Wednesday, September 03, 2014
When we arrived at our Somerset B&B en route to Wales I told the owner we had chosen to break our journey there to visit the landscape garden at Stourhead. "That's it over there" she said, pointing out of our bedroom at a distant tower rising above the trees on the horizon. While the garden itself was hidden from view on the other side of the hill, this outlying folly 'took dominion everywhere', turning the wider countryside in the warm evening light of late August into the kind of ideal Claudian landscape admired by the tower's creator, Henry Hoare II. The following morning we drove the short distance to see it. King Alfred's Tower was completed in 1772, having been conceived a decade earlier with multiple patriotic intentions: to mark the end of the Seven Year's War, the succession of George III and the place where Alfred rallied his Saxon army to defeat the Danes at the Battle of Ethandun. I was not that surprised to find the door locked, preventing us climbing its 205-step staircase to admire the view - I mentioned here a similar experience at Hadrian's belvedere in Tivoli earlier this year. It was frustrating though, and I fantasised about returning, kitted out like an urban explorer, to just break in and climb up anyway. Perhaps I should start travelling the country at weekends, 'place hacking' other National Trust properties...? Just as I was starting to imagine the possibilities I was subjected to urgent requests for coffee and cake, and so we drove off to find the tearooms.
In his book The Arcadian Friends Tim Richardson describes Stourhead in terms of the circuit one was expected to take in the eighteenth century. The first viewpoint provided 'a vista across the lake to the circular, domed Temple of Apollo high above, its tall columns accentuating its height, with the medieval church and village of Stourton in the middle ground below, and to the left on smooth sward.' The eclecticism of the landscape was therefore apparent immediately - Gothick and classical in one view. Stourhead has no overriding narrative and while there clearly is symbolism in some of its statues and inscriptions, the design more closely resembles a painting - 'a charming Gaspd picture' in the words of Henry Hoare. Setting off on my own circuit of the garden I found myself experiencing a gallery of views framed in foliage, like the one I photographed below, where the eye is drawn across the lake to the temple of Apollo and then beyond to the distant countryside.
After descending to the lake, the garden's original visitors would have continued over a mildly perilous fretwork bridge (no longer extant) and then through a woodland path to the grotto. This rather dank 'house of the nymphs' inevitably recalls Dr Johnson's quip that a grotto was indeed am appealingly cool habitation in the summer, "for a toad". Within it you can still admire the landscape, where gaps resembling the mouths of caves create views over the lake to the Temple of Flora. Emerging from the semi-darkness you ascend to the Pantheon, a remarkably beautiful design that must have improved with age (all Stourhead's temples are mottled with patches of lichen - the example below is from the Temple of Apollo). The Pantheon was shut up so we were unable to go in and see the statue of Hercules, whose biceps were modelled by sculptor Michael Rysbrack on studies of the eighteenth-century prize fighter Jack Broughton, but we were able to admire the Callipygian Venus in a niche outside. This figure, the 'Venus of the beautiful buttocks', is derived from an old Greek story of two sisters who asked a man to assess which of them had the finer bottom. It is a timeless story, recently replayed for the digital age in online newspaper reports of the competing 'belfies' posted on Instagram by Kelly Brook and Kim Kardashian.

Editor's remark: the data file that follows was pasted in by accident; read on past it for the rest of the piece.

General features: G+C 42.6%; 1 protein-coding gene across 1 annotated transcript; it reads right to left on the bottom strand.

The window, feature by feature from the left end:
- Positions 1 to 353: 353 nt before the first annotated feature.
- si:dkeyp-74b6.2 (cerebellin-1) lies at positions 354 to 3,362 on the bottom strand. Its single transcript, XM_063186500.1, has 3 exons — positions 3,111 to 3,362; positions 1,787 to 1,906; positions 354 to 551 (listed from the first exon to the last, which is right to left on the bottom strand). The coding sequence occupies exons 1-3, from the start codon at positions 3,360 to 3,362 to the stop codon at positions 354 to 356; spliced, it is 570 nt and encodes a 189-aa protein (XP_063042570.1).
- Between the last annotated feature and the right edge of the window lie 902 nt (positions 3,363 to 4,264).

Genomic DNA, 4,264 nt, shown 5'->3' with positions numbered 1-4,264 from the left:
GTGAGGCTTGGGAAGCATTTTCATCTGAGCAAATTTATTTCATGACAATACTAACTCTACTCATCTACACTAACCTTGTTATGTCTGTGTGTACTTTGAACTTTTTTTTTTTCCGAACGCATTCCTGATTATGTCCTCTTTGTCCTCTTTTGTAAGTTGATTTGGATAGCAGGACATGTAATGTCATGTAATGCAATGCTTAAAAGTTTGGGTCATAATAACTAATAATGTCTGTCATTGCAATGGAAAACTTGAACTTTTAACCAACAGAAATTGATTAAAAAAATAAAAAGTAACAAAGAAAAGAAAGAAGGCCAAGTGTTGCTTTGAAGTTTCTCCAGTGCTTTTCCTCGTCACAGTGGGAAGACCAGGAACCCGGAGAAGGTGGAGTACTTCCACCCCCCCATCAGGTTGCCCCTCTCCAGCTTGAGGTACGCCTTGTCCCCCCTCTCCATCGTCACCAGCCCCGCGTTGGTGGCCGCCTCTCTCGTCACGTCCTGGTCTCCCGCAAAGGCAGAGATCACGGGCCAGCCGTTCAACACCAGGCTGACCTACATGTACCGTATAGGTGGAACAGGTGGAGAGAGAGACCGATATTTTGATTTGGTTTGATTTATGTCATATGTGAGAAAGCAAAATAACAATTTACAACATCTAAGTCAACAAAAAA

Walking the garden circuit and then picnicking by the water, it was very apparent to me how important the lake is to Stourhead's landscape design. You can see this in the first photograph below - a view taken from the convex slope leading up to the Pantheon - where my son seems to be watching the drama of the clouds play out on the screen of the lake. Ripples break the reflections of trees into horizontal strokes, as if the planting had been arranged to create a painting in light on the lake surface. In Arcadian Friends Tim Richardson says that eighteenth century visitors would have been able to experience the garden from the lake itself, an option not normally available now, 'presumably for reasons of health and safety. I had the opportunity of boating on the lake at Stourhead and it does constitute a completely different way of seeing a garden, as you bob along at the lowest level possible, enjoying constantly shifting perspectives of the temples and landscape scenes around.'
The only person out on the lake when we were there was a man on a small dredger, clearing the water of pond weed. He seemed unwilling to take a rest and the relentless noise of the engine made me wonder what the soundscape would have been like in Henry Hoare's day, with nothing louder than birdsong, fountains and the faint strains of music and conversation emanating from one of the temples. Every few minutes, or so it seemed, a plane flew overhead; it would be impossible now to think of designing an arcadia secluded from the wider world. Coming to the end of my circuit I re-entered the woods where I had left the others, following the happy sound of children's voices. It was 'Forest Friday' and my sons were queueing to climb up ropes into the canopy of the old trees. Equipped with hard hats they slowly made their way up as I watched, a little enviously, from the 'soft mossy turf' (as novelist Samuel Richardson described the grass here in 1757). And so, after finding ourselves prevented from ascending King Alfred' tower, the boys at least were permitted a privileged prospect of the garden.